Indulging in one sport can harm body


September 18, 1990|By Dr. Gabe Mirkin

Many people limit their exercise programs to one sport -- a mistake. Because of this, they injure the same part of their body repeatedly. Eventually, the injury fails to heal and they may have to give up that sport forever.

Certain sports stress specific parts of the body and are more likely to injure those parts. Most muscle, tendon and joint injuries never really heal completely. As a result, many people spend their lifetimes being injured in one sport and suffering from the very same injury again and again.

To avoid this debilitating pattern, you should pursue another sport that won't stress the injured part.

If you develop tennis elbow, stop playing tennis and try running, cycling or fast walking. Eventually your tennis elbow will heal and you can return to the game. Make sure you don't go back to playing tennis exclusively. Continue alternating tennis with other sports that will not stress the injured elbow.

A runner with recurrent calf pulls or Achilles tendinitis should limit running to no more than three times a week and pedal a bicycle, row, skate or ski on other days.

Many swimmers develop painful shoulders that never heal. No matter how long they rest, the shoulder pain returns as soon as they start swimming regularly again. These people should concentrate on lower body sports, such as running, cycling or dancing.


Q. When I started dieting, I lost weight. Now, I've stopped losing weight and no matter how hard I try, I can't seem to drop more pounds. What's next?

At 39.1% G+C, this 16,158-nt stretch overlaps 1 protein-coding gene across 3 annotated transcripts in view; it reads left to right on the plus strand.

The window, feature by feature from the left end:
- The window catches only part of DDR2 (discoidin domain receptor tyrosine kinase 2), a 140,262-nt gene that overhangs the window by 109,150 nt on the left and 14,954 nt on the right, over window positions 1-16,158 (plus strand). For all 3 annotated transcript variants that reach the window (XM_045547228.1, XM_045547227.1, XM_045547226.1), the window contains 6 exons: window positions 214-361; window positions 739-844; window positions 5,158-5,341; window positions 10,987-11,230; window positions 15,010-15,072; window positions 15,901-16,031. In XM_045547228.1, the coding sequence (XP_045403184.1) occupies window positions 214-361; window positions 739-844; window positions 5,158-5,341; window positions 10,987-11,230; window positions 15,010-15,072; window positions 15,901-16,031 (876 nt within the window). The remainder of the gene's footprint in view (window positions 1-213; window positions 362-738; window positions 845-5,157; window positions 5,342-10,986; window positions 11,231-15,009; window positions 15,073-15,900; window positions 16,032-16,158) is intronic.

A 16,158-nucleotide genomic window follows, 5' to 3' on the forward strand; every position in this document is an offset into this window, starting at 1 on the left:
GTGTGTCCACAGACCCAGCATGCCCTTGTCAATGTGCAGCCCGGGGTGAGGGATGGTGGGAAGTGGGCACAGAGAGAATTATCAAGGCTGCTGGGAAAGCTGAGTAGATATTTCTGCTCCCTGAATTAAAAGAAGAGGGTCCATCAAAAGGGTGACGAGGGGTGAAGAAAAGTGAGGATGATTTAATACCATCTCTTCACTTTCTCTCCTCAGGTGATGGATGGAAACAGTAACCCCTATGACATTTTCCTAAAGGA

A. When your weight reduction plan stops working, it's time to increase your exercise program. You can exercise longer or with more intensity. Since you've already lost weight, it's likely you're exercising for the required 30 minutes a day. Increase your workout intensity, but don't exercise intensely every day or you'll probably end up being injured.

I suggest combining two sports that stress different body parts. Try cycling and aerobic dancing. Or swimming and running. Work up to the point where you can exercise for 30 minutes in each workout. Then try to exercise more intensely.

Q. What happens when I catch my second wind while running?

A. The phenomenon known as "second wind" occurs when you are running along very fast and feel so tired and short of breath you think you will just have to slow down.

Suddenly, you feel refreshed and pick up your pace. You call it your second wind, but in reality you feel better only because you slowed down.

When you exercise intensely, your muscles use tremendous amounts of oxygen. If you are exercising close to your capacity, your muscles may require more oxygen than they receive from the blood flowing to them. This is called an oxygen debt.

You try to bring more oxygen to the muscles by breathing rapidly and deeply. In spite of this, you still may not be able to take in and use enough oxygen to make up your deficit. Lactic acid begins accumulating in your muscles and they start to burn and hurt.

So you slow down, even though you may not realize it. You are working just as hard as you did when you were running at a faster pace. Not only are you bringing in oxygen to meet your present needs, you must also use some of the oxygen to make up for the debt that you incurred when you were running faster.

Eventually, you will catch up on your oxygen debt and feel revived. You will pick up the pace or, as you call it, your "second wind."

Dr. Mirkin is a practicing physician in Silver Spring specializing in sports medicine and nutrition.

New York Times Syndicate

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